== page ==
By George Capsis
“Oh no, not the Riviera,” was the reaction to the closing of this 47-year-old landmark defining the corner of West 4th Street and 7th Avenue, with its outdoor tables and the funny-leaning front door.
So, Dusty and I went there to share a hamburger and asked the waiter to send over the manager, John. When he appeared, I recognized that I had interviewed him years ago in his paper-encrusted cellar office trying to extract an ad for WestView.
John is a relaxed, soft-spoken Ohioan in his late 60s who explained that there were three owners of, not only the restaurant but of the building, and they had decided to close because the restaurant was losing money. So, this time, it was not the rent.
We get so used to restaurants going under when the landlord drops a guillotine lease that we never think about the time when restaurants competed on how their food tasted and the prices.
Oh, the Riviera Café has a history. It was once big with actors and even had a mailbox for the Actors Studio. Some of the regulars were Colleen Dewhurst and John F. Kennedy, Jr.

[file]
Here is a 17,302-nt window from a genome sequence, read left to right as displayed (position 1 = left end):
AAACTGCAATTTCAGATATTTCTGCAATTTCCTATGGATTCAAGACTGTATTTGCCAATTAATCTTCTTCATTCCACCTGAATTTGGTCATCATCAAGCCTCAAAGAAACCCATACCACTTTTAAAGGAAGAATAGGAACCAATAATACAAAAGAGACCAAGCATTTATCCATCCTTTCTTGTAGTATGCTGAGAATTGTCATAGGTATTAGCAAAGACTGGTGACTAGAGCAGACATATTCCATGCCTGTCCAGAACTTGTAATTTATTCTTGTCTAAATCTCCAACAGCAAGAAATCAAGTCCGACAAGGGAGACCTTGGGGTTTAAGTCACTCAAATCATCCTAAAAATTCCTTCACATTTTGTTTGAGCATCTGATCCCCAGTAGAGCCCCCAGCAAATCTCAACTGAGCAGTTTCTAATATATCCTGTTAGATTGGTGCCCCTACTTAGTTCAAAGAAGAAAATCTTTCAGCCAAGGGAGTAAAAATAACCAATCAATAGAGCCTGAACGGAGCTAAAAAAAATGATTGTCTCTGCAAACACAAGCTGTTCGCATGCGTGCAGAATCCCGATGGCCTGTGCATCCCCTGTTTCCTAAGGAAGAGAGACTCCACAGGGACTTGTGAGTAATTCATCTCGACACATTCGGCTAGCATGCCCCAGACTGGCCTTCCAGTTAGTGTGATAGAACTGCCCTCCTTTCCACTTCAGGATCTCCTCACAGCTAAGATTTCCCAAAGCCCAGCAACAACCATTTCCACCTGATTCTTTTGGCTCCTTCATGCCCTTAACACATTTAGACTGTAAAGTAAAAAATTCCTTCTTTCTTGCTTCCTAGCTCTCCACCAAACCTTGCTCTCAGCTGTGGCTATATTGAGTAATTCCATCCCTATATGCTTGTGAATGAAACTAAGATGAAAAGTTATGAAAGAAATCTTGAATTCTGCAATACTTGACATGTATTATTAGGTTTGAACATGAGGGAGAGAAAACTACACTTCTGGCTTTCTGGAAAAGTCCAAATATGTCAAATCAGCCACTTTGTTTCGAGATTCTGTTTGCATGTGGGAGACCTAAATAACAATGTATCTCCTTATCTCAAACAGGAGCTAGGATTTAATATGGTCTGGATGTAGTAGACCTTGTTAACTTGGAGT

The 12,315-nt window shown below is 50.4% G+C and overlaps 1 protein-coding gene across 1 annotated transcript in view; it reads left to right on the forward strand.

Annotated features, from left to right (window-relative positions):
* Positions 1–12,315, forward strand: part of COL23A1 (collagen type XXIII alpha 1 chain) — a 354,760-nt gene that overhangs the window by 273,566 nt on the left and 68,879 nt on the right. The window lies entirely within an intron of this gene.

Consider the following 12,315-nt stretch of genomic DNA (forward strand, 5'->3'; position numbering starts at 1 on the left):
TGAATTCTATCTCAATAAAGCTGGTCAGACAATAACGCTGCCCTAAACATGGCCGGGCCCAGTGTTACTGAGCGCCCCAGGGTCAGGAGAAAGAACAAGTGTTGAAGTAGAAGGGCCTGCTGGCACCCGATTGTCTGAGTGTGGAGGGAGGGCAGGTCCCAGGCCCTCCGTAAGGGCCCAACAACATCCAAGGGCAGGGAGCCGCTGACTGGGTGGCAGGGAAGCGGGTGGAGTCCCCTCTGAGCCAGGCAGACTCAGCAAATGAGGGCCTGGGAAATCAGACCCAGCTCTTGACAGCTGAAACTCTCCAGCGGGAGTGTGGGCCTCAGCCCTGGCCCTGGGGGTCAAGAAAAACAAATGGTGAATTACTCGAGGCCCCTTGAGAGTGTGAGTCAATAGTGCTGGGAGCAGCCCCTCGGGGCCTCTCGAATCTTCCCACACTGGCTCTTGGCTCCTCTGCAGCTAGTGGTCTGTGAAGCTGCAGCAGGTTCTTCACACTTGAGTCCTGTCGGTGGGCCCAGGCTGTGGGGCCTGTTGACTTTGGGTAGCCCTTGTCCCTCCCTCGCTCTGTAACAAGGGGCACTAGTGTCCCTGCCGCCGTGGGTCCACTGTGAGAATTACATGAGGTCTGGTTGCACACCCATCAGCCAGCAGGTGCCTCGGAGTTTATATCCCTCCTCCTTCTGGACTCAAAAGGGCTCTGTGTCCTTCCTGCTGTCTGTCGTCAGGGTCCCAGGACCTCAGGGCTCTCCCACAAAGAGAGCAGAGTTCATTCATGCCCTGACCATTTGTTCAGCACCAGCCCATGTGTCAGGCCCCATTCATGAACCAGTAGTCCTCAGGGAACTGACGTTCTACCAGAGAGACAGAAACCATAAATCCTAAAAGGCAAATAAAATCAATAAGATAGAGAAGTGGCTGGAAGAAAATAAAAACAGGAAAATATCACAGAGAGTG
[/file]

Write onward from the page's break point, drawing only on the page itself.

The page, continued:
John looked darkly across the street on West 4th Street at Wilfie & Nell, which was filled with sidewalk tables. This Irish, young peoples’ hangout had an incessant hum and was nearly always crowed and noisy—it has its own survival magic. Over the years, Wilfie & Nell has received top reviews, including ones in the Times, The New Yorker, and New York Magazine. According to those reviews, the food is very good and about the same price as the Riviera. Perhaps that is the contributing factor to its loss of business and now demise.
John began to enumerate all of the restaurants that have opened around the Riviera as a reason it was losing money. But I thought, “Hmm, getting a new chef is an instant way to correct the quality of the hamburger.” (I begged the waiter to substitute pickles for the standard unripe tomatoes but no luck—these were nearly green.)
So, the Riviera Cafe will go and a new restaurant will take up the challenge and try to make the corner work again. Oh, I don’t know, I would like to see Nedick’s come back.
The Riviera Cafe Dies but it is Not the Rent
By George Capsis